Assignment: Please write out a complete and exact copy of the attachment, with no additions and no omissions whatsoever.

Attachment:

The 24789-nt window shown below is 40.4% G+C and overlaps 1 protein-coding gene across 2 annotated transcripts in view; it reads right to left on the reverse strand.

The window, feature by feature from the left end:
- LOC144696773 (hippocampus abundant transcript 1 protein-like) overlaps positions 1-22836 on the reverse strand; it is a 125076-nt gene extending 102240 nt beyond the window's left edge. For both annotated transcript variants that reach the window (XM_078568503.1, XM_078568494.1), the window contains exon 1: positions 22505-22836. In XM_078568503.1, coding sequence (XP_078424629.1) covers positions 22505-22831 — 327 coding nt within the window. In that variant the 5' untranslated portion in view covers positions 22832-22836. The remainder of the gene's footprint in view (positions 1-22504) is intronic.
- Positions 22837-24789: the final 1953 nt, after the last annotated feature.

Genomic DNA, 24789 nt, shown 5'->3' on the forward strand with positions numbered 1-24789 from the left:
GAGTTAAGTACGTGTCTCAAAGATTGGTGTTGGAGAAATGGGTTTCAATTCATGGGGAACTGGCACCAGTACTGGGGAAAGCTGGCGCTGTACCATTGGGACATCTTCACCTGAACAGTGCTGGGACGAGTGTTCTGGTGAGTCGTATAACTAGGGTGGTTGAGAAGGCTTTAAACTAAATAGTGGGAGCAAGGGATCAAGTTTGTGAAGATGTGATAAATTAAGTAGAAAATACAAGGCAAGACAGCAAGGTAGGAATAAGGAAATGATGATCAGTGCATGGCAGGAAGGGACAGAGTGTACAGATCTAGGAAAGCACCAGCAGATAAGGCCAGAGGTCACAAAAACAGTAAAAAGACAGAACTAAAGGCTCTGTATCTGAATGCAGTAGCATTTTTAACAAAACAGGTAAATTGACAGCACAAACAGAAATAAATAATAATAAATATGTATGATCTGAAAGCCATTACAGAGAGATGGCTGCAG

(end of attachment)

The 24789-nt window shown below is 40.4% G+C and overlaps 1 protein-coding gene across 2 annotated transcripts in view; it reads right to left on the reverse strand.

The window, feature by feature from the left end:
- LOC144696773 (hippocampus abundant transcript 1 protein-like) overlaps positions 1-22836 on the reverse strand; it is a 125076-nt gene extending 102240 nt beyond the window's left edge. For both annotated transcript variants that reach the window (XM_078568503.1, XM_078568494.1), the window contains exon 1: positions 22505-22836. In XM_078568503.1, coding sequence (XP_078424629.1) covers positions 22505-22831 — 327 coding nt within the window. In that variant the 5' untranslated portion in view covers positions 22832-22836. The remainder of the gene's footprint in view (positions 1-22504) is intronic.
- Positions 22837-24789: the final 1953 nt, after the last annotated feature.

Genomic DNA, 24789 nt, shown 5'->3' on the forward strand with positions numbered 1-24789 from the left:
GAGTTAAGTACGTGTCTCAAAGATTGGTGTTGGAGAAATGGGTTTCAATTCATGGGGAACTGGCACCAGTACTGGGGAAAGCTGGCGCTGTACCATTGGGACATCTTCACCTGAACAGTGCTGGGACGAGTGTTCTGGTGAGTCGTATAACTAGGGTGGTTGAGAAGGCTTTAAACTAAATAGTGGGAGCAAGGGATCAAGTTTGTGAAGATGTGATAAATTAAGTAGAAAATACAAGGCAAGACAGCAAGGTAGGAATAAGGAAATGATGATCAGTGCATGGCAGGAAGGGACAGAGTGTACAGATCTAGGAAAGCACCAGCAGATAAGGCCAGAGGTCACAAAAACAGTAAAAAGACAGAACTAAAGGCTCTGTATCTGAATGCAGTAGCATTTTTAACAAAACAGGTAAATTGACAGCACAAACAGAAATAAATAATAATAAATATGTATGATCTGAAAGCCATTACAGAGAGATGGCTGCAG